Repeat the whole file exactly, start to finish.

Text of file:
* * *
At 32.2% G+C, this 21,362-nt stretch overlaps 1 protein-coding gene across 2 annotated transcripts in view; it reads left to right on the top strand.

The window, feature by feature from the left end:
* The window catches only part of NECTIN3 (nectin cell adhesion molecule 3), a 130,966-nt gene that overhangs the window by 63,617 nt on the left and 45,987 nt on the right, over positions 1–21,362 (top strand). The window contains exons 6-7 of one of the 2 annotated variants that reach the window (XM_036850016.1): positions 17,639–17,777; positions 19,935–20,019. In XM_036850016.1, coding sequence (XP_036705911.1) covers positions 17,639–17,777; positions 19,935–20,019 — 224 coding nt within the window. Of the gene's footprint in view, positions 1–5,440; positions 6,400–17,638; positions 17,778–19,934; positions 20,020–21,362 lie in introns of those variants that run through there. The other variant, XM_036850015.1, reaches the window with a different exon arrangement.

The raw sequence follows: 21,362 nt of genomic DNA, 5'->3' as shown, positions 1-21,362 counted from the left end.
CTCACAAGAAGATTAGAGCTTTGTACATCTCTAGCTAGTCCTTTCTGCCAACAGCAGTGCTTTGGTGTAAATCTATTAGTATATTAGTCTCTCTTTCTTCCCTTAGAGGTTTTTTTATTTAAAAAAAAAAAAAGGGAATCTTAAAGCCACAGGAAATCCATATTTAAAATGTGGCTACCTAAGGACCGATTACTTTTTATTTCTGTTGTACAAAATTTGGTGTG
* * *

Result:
At 32.2% G+C, this 21,362-nt stretch overlaps 1 protein-coding gene across 2 annotated transcripts in view; it reads left to right on the top strand.

The window, feature by feature from the left end:
* The window catches only part of NECTIN3 (nectin cell adhesion molecule 3), a 130,966-nt gene that overhangs the window by 63,617 nt on the left and 45,987 nt on the right, over positions 1–21,362 (top strand). The window contains exons 6-7 of one of the 2 annotated variants that reach the window (XM_036850016.1): positions 17,639–17,777; positions 19,935–20,019. In XM_036850016.1, coding sequence (XP_036705911.1) covers positions 17,639–17,777; positions 19,935–20,019 — 224 coding nt within the window. Of the gene's footprint in view, positions 1–5,440; positions 6,400–17,638; positions 17,778–19,934; positions 20,020–21,362 lie in introns of those variants that run through there. The other variant, XM_036850015.1, reaches the window with a different exon arrangement.

The raw sequence follows: 21,362 nt of genomic DNA, 5'->3' as shown, positions 1-21,362 counted from the left end.
CTCACAAGAAGATTAGAGCTTTGTACATCTCTAGCTAGTCCTTTCTGCCAACAGCAGTGCTTTGGTGTAAATCTATTAGTATATTAGTCTCTCTTTCTTCCCTTAGAGGTTTTTTTATTTAAAAAAAAAAAAAGGGAATCTTAAAGCCACAGGAAATCCATATTTAAAATGTGGCTACCTAAGGACCGATTACTTTTTATTTCTGTTGTACAAAATTTGGTGTG